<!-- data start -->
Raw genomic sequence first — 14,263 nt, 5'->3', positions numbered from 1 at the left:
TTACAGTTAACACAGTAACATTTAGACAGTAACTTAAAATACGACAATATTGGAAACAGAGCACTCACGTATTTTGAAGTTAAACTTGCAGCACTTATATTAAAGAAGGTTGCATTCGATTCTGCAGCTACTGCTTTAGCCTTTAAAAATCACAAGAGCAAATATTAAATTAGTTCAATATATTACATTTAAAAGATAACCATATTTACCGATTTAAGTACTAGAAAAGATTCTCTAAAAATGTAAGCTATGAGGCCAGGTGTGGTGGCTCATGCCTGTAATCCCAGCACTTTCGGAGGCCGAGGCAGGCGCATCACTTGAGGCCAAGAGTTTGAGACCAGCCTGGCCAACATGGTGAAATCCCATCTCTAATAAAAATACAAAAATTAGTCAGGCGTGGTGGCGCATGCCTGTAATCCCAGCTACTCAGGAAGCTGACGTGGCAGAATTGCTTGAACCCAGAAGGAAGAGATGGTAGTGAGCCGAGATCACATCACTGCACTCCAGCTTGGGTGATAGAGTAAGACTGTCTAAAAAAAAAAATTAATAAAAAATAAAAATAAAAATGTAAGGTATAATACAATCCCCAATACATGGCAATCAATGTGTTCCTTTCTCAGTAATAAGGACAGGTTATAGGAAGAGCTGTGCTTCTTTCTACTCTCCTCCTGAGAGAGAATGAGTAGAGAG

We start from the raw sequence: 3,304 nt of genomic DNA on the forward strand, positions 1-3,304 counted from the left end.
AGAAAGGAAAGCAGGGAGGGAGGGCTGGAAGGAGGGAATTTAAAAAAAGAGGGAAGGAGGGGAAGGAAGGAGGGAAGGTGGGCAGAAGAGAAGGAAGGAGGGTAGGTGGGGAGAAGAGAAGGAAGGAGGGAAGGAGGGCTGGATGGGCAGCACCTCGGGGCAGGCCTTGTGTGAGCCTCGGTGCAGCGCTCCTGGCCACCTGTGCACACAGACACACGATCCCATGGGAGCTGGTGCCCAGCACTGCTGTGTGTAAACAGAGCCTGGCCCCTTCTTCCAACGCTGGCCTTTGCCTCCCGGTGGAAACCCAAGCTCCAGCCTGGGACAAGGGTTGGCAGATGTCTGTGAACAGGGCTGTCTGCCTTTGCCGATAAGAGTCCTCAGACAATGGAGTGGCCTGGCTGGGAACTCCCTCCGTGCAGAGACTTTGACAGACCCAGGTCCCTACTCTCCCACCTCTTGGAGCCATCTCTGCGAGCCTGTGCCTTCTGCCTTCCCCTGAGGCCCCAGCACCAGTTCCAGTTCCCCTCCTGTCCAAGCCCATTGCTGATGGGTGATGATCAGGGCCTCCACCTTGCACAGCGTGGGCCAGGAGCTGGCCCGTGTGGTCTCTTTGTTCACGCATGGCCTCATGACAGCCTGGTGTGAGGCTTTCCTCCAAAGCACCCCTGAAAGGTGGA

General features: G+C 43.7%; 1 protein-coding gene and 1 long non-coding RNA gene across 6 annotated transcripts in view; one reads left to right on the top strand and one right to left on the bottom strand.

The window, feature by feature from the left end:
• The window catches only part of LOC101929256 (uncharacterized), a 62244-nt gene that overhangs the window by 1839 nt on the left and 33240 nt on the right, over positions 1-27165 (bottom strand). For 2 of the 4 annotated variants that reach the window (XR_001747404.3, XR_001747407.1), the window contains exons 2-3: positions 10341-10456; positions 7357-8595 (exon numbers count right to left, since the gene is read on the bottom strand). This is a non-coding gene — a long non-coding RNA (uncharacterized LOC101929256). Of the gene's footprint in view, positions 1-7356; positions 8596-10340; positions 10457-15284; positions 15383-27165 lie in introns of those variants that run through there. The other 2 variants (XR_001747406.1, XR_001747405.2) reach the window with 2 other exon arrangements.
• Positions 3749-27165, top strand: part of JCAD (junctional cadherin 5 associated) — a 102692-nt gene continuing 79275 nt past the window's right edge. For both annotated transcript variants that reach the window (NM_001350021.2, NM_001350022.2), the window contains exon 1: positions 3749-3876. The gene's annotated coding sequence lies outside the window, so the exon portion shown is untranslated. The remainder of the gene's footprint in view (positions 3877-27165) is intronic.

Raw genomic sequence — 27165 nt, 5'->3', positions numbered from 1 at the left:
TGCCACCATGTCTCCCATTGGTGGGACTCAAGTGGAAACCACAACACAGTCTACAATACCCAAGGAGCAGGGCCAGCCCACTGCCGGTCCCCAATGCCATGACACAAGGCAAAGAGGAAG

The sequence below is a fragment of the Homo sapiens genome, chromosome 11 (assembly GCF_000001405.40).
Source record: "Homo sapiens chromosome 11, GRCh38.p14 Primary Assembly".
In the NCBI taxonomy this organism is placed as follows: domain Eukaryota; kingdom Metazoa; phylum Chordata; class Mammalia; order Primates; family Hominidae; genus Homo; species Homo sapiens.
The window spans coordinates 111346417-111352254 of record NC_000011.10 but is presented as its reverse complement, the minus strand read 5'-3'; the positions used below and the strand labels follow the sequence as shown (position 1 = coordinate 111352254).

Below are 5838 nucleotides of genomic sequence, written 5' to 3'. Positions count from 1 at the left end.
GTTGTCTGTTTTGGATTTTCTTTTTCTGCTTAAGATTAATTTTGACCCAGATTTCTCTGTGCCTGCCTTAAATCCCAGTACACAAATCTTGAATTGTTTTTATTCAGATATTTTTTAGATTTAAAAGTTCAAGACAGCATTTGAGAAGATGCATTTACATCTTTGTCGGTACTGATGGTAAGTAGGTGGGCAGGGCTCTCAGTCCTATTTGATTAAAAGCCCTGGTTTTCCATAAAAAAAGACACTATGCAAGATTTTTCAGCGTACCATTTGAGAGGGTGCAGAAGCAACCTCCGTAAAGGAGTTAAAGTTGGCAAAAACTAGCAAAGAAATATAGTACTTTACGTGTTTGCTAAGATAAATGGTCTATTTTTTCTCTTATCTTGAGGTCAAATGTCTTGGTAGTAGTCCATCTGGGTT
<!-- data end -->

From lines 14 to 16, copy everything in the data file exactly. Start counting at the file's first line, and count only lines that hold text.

The window spans coordinates 111346417-111352254 of record NC_000011.10 but is presented as its reverse complement, the minus strand read 5'-3'; the positions used below and the strand labels follow the sequence as shown (position 1 = coordinate 111352254).

Below are 5838 nucleotides of genomic sequence, written 5' to 3'. Positions count from 1 at the left end.
GTTGTCTGTTTTGGATTTTCTTTTTCTGCTTAAGATTAATTTTGACCCAGATTTCTCTGTGCCTGCCTTAAATCCCAGTACACAAATCTTGAATTGTTTTTATTCAGATATTTTTTAGATTTAAAAGTTCAAGACAGCATTTGAGAAGATGCATTTACATCTTTGTCGGTACTGATGGTAAGTAGGTGGGCAGGGCTCTCAGTCCTATTTGATTAAAAGCCCTGGTTTTCCATAAAAAAAGACACTATGCAAGATTTTTCAGCGTACCATTTGAGAGGGTGCAGAAGCAACCTCCGTAAAGGAGTTAAAGTTGGCAAAAACTAGCAAAGAAATATAGTACTTTACGTGTTTGCTAAGATAAATGGTCTATTTTTTCTCTTATCTTGAGGTCAAATGTCTTGGTAGTAGTCCATCTGGGTT